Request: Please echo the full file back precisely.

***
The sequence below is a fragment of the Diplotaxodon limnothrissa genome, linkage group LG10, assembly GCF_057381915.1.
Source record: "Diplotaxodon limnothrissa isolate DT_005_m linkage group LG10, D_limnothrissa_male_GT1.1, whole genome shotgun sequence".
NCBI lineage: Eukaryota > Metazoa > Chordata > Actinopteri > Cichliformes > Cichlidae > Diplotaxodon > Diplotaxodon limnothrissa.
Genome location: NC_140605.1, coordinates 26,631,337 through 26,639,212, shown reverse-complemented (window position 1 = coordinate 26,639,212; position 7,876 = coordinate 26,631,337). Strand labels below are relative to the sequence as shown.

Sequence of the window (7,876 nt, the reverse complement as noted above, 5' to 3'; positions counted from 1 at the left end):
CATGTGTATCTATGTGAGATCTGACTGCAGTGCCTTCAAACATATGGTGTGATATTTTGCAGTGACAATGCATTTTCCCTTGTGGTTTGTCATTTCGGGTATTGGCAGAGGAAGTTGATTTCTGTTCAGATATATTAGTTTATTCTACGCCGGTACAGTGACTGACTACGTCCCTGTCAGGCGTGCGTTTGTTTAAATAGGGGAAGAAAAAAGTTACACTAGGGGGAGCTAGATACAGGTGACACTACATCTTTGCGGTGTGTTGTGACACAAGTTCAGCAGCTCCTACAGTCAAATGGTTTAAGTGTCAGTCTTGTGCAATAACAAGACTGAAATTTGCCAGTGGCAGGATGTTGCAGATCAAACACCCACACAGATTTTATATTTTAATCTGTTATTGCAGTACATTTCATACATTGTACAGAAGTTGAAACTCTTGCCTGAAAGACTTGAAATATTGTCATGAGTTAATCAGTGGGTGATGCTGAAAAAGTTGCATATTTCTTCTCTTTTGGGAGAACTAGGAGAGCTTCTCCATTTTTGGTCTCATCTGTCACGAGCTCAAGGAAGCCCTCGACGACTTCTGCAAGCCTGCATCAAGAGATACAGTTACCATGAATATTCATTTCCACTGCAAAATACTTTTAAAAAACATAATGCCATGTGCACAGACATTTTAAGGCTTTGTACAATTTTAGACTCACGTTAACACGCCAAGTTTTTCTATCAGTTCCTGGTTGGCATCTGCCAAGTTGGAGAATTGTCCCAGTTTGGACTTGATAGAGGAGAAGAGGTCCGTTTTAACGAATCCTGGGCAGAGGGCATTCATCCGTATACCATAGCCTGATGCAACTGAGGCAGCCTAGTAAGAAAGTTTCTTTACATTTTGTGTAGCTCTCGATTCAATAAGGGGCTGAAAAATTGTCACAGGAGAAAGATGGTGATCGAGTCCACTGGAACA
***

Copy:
The sequence below is a fragment of the Diplotaxodon limnothrissa genome, linkage group LG10, assembly GCF_057381915.1.
Source record: "Diplotaxodon limnothrissa isolate DT_005_m linkage group LG10, D_limnothrissa_male_GT1.1, whole genome shotgun sequence".
NCBI lineage: Eukaryota > Metazoa > Chordata > Actinopteri > Cichliformes > Cichlidae > Diplotaxodon > Diplotaxodon limnothrissa.
Genome location: NC_140605.1, coordinates 26,631,337 through 26,639,212, shown reverse-complemented (window position 1 = coordinate 26,639,212; position 7,876 = coordinate 26,631,337). Strand labels below are relative to the sequence as shown.

Sequence of the window (7,876 nt, the reverse complement as noted above, 5' to 3'; positions counted from 1 at the left end):
CATGTGTATCTATGTGAGATCTGACTGCAGTGCCTTCAAACATATGGTGTGATATTTTGCAGTGACAATGCATTTTCCCTTGTGGTTTGTCATTTCGGGTATTGGCAGAGGAAGTTGATTTCTGTTCAGATATATTAGTTTATTCTACGCCGGTACAGTGACTGACTACGTCCCTGTCAGGCGTGCGTTTGTTTAAATAGGGGAAGAAAAAAGTTACACTAGGGGGAGCTAGATACAGGTGACACTACATCTTTGCGGTGTGTTGTGACACAAGTTCAGCAGCTCCTACAGTCAAATGGTTTAAGTGTCAGTCTTGTGCAATAACAAGACTGAAATTTGCCAGTGGCAGGATGTTGCAGATCAAACACCCACACAGATTTTATATTTTAATCTGTTATTGCAGTACATTTCATACATTGTACAGAAGTTGAAACTCTTGCCTGAAAGACTTGAAATATTGTCATGAGTTAATCAGTGGGTGATGCTGAAAAAGTTGCATATTTCTTCTCTTTTGGGAGAACTAGGAGAGCTTCTCCATTTTTGGTCTCATCTGTCACGAGCTCAAGGAAGCCCTCGACGACTTCTGCAAGCCTGCATCAAGAGATACAGTTACCATGAATATTCATTTCCACTGCAAAATACTTTTAAAAAACATAATGCCATGTGCACAGACATTTTAAGGCTTTGTACAATTTTAGACTCACGTTAACACGCCAAGTTTTTCTATCAGTTCCTGGTTGGCATCTGCCAAGTTGGAGAATTGTCCCAGTTTGGACTTGATAGAGGAGAAGAGGTCCGTTTTAACGAATCCTGGGCAGAGGGCATTCATCCGTATACCATAGCCTGATGCAACTGAGGCAGCCTAGTAAGAAAGTTTCTTTACATTTTGTGTAGCTCTCGATTCAATAAGGGGCTGAAAAATTGTCACAGGAGAAAGATGGTGATCGAGTCCACTGGAACA